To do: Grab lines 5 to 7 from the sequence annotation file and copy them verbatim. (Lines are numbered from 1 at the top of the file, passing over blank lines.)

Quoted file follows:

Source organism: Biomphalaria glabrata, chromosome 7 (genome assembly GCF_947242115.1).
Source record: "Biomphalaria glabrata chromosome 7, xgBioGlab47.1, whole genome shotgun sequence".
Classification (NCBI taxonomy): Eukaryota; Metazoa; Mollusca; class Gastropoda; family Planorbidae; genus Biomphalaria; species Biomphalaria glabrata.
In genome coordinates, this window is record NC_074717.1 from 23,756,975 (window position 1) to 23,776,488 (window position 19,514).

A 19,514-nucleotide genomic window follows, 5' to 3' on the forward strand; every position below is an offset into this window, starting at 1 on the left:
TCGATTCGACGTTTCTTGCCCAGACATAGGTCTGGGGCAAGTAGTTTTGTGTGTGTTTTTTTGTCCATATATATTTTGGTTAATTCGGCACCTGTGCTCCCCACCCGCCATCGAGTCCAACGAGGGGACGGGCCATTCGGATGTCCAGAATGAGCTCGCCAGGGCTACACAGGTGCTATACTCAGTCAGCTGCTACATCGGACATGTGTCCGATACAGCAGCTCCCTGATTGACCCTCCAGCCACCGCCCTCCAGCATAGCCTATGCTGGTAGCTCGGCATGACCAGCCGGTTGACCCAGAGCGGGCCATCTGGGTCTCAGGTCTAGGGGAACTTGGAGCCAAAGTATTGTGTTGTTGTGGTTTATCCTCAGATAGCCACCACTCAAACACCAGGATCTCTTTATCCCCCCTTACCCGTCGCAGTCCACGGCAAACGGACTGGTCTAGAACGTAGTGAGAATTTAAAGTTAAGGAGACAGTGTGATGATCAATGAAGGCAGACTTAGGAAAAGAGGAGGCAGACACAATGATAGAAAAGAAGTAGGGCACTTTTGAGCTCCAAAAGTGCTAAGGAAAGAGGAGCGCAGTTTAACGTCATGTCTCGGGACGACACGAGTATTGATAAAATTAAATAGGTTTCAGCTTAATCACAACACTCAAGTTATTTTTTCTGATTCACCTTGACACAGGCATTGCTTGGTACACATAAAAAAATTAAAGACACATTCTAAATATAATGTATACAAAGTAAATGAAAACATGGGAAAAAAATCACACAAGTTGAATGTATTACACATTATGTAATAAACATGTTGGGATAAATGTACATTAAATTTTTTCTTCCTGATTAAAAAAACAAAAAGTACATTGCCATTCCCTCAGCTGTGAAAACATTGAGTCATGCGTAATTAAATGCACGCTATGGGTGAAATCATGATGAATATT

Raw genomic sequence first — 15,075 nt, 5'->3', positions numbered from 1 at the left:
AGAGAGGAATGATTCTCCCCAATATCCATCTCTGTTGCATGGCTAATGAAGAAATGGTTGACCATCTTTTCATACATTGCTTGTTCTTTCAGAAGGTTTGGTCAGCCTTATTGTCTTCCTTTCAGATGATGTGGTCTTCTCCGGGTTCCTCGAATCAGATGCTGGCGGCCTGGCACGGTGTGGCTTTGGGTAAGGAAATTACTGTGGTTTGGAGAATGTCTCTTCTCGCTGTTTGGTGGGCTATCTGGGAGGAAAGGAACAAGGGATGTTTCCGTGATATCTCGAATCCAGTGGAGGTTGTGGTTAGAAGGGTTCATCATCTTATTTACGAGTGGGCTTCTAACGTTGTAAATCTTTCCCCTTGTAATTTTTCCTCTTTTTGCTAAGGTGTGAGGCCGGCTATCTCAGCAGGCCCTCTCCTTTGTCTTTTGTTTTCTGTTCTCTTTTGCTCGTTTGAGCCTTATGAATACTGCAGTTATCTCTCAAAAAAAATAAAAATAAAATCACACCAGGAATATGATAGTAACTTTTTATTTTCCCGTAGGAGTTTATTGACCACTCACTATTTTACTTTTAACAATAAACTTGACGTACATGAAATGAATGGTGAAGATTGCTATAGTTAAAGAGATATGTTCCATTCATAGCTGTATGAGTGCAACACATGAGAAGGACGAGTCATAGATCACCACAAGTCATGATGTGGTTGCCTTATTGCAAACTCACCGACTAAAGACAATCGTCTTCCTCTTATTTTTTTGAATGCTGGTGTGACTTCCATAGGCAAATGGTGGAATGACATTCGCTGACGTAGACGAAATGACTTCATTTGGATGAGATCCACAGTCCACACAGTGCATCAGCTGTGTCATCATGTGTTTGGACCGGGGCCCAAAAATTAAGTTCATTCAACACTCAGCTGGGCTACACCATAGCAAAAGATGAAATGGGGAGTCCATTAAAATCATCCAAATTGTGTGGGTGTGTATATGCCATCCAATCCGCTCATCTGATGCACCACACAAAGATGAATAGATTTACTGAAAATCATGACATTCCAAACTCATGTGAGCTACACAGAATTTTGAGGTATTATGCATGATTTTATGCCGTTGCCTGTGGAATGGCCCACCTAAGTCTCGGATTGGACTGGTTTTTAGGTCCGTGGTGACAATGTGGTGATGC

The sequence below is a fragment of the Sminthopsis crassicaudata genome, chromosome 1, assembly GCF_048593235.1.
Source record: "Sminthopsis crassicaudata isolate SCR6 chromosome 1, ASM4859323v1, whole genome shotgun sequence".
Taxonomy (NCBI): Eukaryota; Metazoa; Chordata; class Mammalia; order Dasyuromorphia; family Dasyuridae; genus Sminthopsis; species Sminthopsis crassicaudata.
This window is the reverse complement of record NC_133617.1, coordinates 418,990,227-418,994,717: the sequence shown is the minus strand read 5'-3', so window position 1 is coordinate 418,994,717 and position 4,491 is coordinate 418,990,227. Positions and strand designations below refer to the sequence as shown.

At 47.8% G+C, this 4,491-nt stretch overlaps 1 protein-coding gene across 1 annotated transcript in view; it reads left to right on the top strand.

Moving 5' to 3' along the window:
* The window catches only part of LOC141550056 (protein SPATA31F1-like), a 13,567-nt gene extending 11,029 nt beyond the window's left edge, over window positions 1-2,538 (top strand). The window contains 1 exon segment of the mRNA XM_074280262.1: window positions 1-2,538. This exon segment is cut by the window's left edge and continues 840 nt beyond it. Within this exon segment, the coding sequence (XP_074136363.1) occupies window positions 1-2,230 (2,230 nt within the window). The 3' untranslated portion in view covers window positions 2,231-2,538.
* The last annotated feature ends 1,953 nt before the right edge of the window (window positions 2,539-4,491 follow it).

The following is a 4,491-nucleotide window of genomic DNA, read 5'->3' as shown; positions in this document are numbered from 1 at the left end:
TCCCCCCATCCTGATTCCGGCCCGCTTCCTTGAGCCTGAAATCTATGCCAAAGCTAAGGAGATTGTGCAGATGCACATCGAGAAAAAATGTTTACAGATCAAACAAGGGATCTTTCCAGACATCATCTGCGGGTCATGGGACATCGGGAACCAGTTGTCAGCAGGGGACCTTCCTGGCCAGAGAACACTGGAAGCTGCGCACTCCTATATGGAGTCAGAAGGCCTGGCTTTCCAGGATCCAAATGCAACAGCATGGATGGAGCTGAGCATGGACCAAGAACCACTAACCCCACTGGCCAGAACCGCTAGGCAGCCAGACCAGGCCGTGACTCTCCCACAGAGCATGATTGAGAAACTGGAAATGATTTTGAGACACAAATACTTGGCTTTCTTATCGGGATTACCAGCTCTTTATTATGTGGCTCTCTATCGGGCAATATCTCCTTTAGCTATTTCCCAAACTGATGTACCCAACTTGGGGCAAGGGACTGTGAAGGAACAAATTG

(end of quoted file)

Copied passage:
A 19,514-nucleotide genomic window follows, 5' to 3' on the forward strand; every position below is an offset into this window, starting at 1 on the left:
TCGATTCGACGTTTCTTGCCCAGACATAGGTCTGGGGCAAGTAGTTTTGTGTGTGTTTTTTTGTCCATATATATTTTGGTTAATTCGGCACCTGTGCTCCCCACCCGCCATCGAGTCCAACGAGGGGACGGGCCATTCGGATGTCCAGAATGAGCTCGCCAGGGCTACACAGGTGCTATACTCAGTCAGCTGCTACATCGGACATGTGTCCGATACAGCAGCTCCCTGATTGACCCTCCAGCCACCGCCCTCCAGCATAGCCTATGCTGGTAGCTCGGCATGACCAGCCGGTTGACCCAGAGCGGGCCATCTGGGTCTCAGGTCTAGGGGAACTTGGAGCCAAAGTATTGTGTTGTTGTGGTTTATCCTCAGATAGCCACCACTCAAACACCAGGATCTCTTTATCCCCCCTTACCCGTCGCAGTCCACGGCAAACGGACTGGTCTAGAACGTAGTGAGAATTTAAAGTTAAGGAGACAGTGTGATGATCAATGAAGGCAGACTTAGGAAAAGAGGAGGCAGACACAATGATAGAAAAGAAGTAGGGCACTTTTGAGCTCCAAAAGTGCTAAGGAAAGAGGAGCGCAGTTTAACGTCATGTCTCGGGACGACACGAGTATTGATAAAATTAAATAGGTTTCAGCTTAATCACAACACTCAAGTTATTTTTTCTGATTCACCTTGACACAGGCATTGCTTGGTACACATAAAAAAATTAAAGACACATTCTAAATATAATGTATACAAAGTAAATGAAAACATGGGAAAAAAATCACACAAGTTGAATGTATTACACATTATGTAATAAACATGTTGGGATAAATGTACATTAAATTTTTTCTTCCTGATTAAAAAAACAAAAAGTACATTGCCATTCCCTCAGCTGTGAAAACATTGAGTCATGCGTAATTAAATGCACGCTATGGGTGAAATCATGATGAATATT

Raw genomic sequence first — 15,075 nt, 5'->3', positions numbered from 1 at the left: